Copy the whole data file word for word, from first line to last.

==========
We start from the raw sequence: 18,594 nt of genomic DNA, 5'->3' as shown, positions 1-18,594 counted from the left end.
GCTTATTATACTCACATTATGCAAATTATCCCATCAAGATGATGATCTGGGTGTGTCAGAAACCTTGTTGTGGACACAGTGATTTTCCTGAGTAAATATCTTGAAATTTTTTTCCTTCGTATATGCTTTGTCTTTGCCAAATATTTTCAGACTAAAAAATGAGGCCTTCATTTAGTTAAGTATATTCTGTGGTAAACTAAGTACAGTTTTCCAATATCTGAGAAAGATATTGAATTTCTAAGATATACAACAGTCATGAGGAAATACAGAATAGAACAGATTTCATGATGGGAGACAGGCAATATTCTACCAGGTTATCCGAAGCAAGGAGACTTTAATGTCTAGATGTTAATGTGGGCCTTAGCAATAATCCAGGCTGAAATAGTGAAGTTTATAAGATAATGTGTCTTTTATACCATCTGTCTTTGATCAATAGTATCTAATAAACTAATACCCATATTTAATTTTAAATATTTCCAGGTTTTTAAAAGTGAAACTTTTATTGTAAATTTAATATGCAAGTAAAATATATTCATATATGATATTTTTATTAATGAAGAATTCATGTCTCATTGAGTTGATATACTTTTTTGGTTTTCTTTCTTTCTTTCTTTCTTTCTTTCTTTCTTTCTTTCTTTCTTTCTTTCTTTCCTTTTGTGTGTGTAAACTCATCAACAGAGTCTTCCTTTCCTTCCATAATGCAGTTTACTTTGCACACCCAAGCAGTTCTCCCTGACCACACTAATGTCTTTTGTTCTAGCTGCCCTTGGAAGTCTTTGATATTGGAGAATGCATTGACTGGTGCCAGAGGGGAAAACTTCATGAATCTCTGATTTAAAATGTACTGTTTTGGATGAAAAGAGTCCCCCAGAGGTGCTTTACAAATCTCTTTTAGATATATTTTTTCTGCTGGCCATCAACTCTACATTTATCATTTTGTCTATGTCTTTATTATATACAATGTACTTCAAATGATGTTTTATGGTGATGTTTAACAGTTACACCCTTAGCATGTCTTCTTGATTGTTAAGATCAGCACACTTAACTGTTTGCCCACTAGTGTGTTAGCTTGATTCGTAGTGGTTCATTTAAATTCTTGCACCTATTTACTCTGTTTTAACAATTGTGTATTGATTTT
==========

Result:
We start from the raw sequence: 18,594 nt of genomic DNA, 5'->3' as shown, positions 1-18,594 counted from the left end.
GCTTATTATACTCACATTATGCAAATTATCCCATCAAGATGATGATCTGGGTGTGTCAGAAACCTTGTTGTGGACACAGTGATTTTCCTGAGTAAATATCTTGAAATTTTTTTCCTTCGTATATGCTTTGTCTTTGCCAAATATTTTCAGACTAAAAAATGAGGCCTTCATTTAGTTAAGTATATTCTGTGGTAAACTAAGTACAGTTTTCCAATATCTGAGAAAGATATTGAATTTCTAAGATATACAACAGTCATGAGGAAATACAGAATAGAACAGATTTCATGATGGGAGACAGGCAATATTCTACCAGGTTATCCGAAGCAAGGAGACTTTAATGTCTAGATGTTAATGTGGGCCTTAGCAATAATCCAGGCTGAAATAGTGAAGTTTATAAGATAATGTGTCTTTTATACCATCTGTCTTTGATCAATAGTATCTAATAAACTAATACCCATATTTAATTTTAAATATTTCCAGGTTTTTAAAAGTGAAACTTTTATTGTAAATTTAATATGCAAGTAAAATATATTCATATATGATATTTTTATTAATGAAGAATTCATGTCTCATTGAGTTGATATACTTTTTTGGTTTTCTTTCTTTCTTTCTTTCTTTCTTTCTTTCTTTCTTTCTTTCTTTCTTTCTTTCCTTTTGTGTGTGTAAACTCATCAACAGAGTCTTCCTTTCCTTCCATAATGCAGTTTACTTTGCACACCCAAGCAGTTCTCCCTGACCACACTAATGTCTTTTGTTCTAGCTGCCCTTGGAAGTCTTTGATATTGGAGAATGCATTGACTGGTGCCAGAGGGGAAAACTTCATGAATCTCTGATTTAAAATGTACTGTTTTGGATGAAAAGAGTCCCCCAGAGGTGCTTTACAAATCTCTTTTAGATATATTTTTTCTGCTGGCCATCAACTCTACATTTATCATTTTGTCTATGTCTTTATTATATACAATGTACTTCAAATGATGTTTTATGGTGATGTTTAACAGTTACACCCTTAGCATGTCTTCTTGATTGTTAAGATCAGCACACTTAACTGTTTGCCCACTAGTGTGTTAGCTTGATTCGTAGTGGTTCATTTAAATTCTTGCACCTATTTACTCTGTTTTAACAATTGTGTATTGATTTT